Fear can be a difficult emotion to work with. It tends to make people squirm. They want to get away, to someplace more comfortable. There are a lot of dysfunctional relationships people can have with fear. Here is one of them…
The following is an excerpt from Kristen Ulmer’s book, The Art of Fear:
The weather had been overcast for nine days . . . nothing to do in town but wait, eat grocery store food, and read cheesy paperbacks. Exasperated, knowing the weather was not going to get better, I finally changed my airline ticket to fly home the next morning.
Before leaving, wanting to get a refund for my [unused helicopter time], I walked to the edge of town and stuck my thumb out, looking to hitch a ride to the heli office, thirty miles each way.
Within minutes, a thirty-something guy in a van pulled up. He seemed nice… it was a hippy van — who doesn’t like hippies? I got in, and as we drove we started chatting. He was a local who worked at a house for mentally handicapped adults, and it was his day off. He would gladly drive me to the heli office and back because it was such a pretty drive. Such luck!
We had a pleasant conversation on the way out, which took just under an hour. I got out and did my heli business, then got back in the van for the ride home. As soon as we started driving back to town, everything changed.
“You know,” he started, “I just got out of three years in prison.” Feeling comfortable with him at this point I innocently asked, “What were you in for?” “Selling drugs,” he replied. Then I asked the wrong question, “What was prison like?”
“What was it like? What was it like? I’ll tell you what it was like!” he started screaming.
Like snarls out of a lion, ten minutes of high pitched details came at me. He finally yelled, “It taught me how to scam people. That’s what this is about. You think I’m some nice guy. I saw you by the side of the road and I thought, ‘Now there’s a piece of ass.’ You’re nothing but a piece of ass to me. There’s nothing to prevent me from having my way with you then slitting your throat. There’s nothing out here. I could throw your body out and nobody would find it, ever!”
Sitting there, driving along in this psychopath’s car in the middle of Nowhere, Alaska being screamed at, that is when my insight came. For in a moment, all I felt was relief. Relief! My mind said, “finally! After nine days of boredom, something interesting is happening to me!”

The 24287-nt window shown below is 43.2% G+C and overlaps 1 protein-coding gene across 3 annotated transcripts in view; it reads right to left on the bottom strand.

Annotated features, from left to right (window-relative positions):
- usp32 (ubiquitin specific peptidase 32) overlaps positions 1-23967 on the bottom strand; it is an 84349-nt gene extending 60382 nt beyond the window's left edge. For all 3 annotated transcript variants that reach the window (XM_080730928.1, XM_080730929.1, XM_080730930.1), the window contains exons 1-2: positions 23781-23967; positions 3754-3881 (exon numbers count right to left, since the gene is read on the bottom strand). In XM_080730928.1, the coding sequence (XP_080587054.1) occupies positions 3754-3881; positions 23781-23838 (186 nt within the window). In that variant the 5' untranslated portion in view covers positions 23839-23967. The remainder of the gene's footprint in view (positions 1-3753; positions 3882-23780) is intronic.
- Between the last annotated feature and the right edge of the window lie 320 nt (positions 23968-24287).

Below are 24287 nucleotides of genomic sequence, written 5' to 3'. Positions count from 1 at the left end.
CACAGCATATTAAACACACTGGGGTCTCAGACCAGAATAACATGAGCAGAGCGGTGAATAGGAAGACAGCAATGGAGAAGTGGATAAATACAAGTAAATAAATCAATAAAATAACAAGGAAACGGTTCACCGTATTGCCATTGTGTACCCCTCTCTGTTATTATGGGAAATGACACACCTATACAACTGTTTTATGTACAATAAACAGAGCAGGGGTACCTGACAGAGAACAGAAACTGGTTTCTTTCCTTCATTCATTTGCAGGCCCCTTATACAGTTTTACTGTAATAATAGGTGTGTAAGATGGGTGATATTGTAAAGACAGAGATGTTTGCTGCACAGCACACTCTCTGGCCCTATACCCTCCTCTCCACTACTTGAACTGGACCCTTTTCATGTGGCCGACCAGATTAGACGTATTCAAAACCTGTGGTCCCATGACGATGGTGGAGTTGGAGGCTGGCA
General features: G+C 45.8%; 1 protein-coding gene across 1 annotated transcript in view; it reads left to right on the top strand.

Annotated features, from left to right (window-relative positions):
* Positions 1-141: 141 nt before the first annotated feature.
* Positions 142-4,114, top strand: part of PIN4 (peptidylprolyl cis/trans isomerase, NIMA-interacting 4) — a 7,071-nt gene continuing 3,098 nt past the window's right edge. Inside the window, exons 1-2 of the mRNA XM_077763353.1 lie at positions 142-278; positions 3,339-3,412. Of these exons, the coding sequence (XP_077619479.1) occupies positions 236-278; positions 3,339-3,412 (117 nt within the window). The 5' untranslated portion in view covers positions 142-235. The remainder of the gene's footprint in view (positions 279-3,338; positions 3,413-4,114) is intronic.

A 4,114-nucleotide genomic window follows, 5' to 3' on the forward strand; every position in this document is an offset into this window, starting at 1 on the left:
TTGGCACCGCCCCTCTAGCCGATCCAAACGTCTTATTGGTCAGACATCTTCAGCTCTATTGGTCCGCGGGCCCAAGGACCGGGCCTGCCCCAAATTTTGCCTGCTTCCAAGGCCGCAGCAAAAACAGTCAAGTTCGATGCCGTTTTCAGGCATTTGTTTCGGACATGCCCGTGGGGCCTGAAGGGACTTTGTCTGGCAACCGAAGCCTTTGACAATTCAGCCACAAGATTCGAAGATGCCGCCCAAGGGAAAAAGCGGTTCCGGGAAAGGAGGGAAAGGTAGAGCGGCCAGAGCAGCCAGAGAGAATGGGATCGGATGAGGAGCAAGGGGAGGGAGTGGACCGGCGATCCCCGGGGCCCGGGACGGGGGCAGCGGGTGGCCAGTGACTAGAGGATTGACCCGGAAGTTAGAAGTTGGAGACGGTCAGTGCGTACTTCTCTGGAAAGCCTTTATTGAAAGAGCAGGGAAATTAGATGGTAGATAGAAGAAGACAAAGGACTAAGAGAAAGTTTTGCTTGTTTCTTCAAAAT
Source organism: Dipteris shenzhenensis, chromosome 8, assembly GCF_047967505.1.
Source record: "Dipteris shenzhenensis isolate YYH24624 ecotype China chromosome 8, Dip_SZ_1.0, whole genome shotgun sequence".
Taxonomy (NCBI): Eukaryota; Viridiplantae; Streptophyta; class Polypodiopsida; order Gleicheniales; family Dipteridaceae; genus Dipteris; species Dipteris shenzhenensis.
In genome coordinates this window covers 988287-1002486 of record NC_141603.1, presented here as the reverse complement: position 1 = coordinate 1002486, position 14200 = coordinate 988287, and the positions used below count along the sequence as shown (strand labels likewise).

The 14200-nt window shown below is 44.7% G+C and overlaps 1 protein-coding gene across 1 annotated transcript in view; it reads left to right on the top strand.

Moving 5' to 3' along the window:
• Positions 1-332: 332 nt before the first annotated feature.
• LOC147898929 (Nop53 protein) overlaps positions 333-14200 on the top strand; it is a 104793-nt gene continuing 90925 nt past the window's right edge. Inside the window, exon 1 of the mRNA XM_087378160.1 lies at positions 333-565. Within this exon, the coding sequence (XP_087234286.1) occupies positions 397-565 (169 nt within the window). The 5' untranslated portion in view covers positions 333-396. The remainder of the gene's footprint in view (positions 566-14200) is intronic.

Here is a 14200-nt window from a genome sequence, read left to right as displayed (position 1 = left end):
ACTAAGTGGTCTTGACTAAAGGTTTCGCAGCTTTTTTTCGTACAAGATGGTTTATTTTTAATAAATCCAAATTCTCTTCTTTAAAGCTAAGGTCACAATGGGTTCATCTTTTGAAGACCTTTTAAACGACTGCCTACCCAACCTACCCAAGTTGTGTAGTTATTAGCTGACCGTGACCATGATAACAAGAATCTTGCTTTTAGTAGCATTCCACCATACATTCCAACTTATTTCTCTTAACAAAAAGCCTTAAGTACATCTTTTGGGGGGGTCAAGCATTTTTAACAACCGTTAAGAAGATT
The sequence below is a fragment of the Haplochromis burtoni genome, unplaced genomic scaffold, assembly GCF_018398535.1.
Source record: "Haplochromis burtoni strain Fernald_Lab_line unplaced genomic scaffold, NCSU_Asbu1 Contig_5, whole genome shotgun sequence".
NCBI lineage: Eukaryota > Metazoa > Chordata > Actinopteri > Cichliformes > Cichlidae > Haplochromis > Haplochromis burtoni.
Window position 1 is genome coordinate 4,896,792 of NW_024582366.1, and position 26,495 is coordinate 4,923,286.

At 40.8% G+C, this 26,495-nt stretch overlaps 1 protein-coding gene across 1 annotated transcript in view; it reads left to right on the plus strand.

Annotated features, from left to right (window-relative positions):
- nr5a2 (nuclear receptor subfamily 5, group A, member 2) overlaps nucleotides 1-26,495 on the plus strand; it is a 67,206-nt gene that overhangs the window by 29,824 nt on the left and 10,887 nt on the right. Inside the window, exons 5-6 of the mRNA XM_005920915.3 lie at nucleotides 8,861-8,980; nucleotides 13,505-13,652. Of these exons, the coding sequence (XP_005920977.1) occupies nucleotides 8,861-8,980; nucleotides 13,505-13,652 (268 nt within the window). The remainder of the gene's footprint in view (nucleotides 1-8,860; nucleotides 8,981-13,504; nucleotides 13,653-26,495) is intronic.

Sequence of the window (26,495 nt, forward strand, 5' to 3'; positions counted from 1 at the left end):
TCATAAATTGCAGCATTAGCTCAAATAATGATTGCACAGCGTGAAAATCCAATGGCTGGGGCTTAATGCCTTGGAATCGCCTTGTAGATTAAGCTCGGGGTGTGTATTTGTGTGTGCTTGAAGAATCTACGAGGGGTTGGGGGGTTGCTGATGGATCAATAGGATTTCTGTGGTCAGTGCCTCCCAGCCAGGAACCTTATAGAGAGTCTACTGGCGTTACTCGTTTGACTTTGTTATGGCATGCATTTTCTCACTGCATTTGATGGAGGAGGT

I loved it! I was thrilled! And that’s just not right.
I just sat there, genuinely perplexed but thrilled, as he continued to scream and rant. I kept asking questions and commenting as if we were having an interesting chat. He would speed up and slow down, and I thought about jumping out of the van, but then I would just have broken my legs and he would have come back for me and I would be helpless then.
After an hour of this we were back in town, and he stopped screaming to drop me off. As I stepped out of his van, I looked back at him and said, “You know, you really scared me back there.”
He scoffed, “It’s nice to know I can still scare people.”
Kristen Ulmer is known as one of the world’s “most extreme female athletes.” She is an acknowledged expert in daredevil big mountain extreme skiing, a death-defying sport.
Her book on fear is a useful look into the dark places that drive us to do crazy things, and the things that prevent us from moving out of our comfort zones to the point that we never face ourselves and our urgent needs and healthy drives.
She leads us down into the dungeons and catacombs of our minds, where we can do the much needed “dark work” that is necessary in order to free up all the parts of ourselves — including parts of us that we may be ashamed of or afraid of — so that we can take all of our stifled energies and anxieties and use them to face that world out there.
It is a useful look into the netherworlds of mind that underlie the modern epidemics of anxiety, depression, PTSD, addiction, and yes — perverse ideologies and corruptions. The choice to run away from these dark places and this dark work is a decision that our society will regret — unless we wake up soon.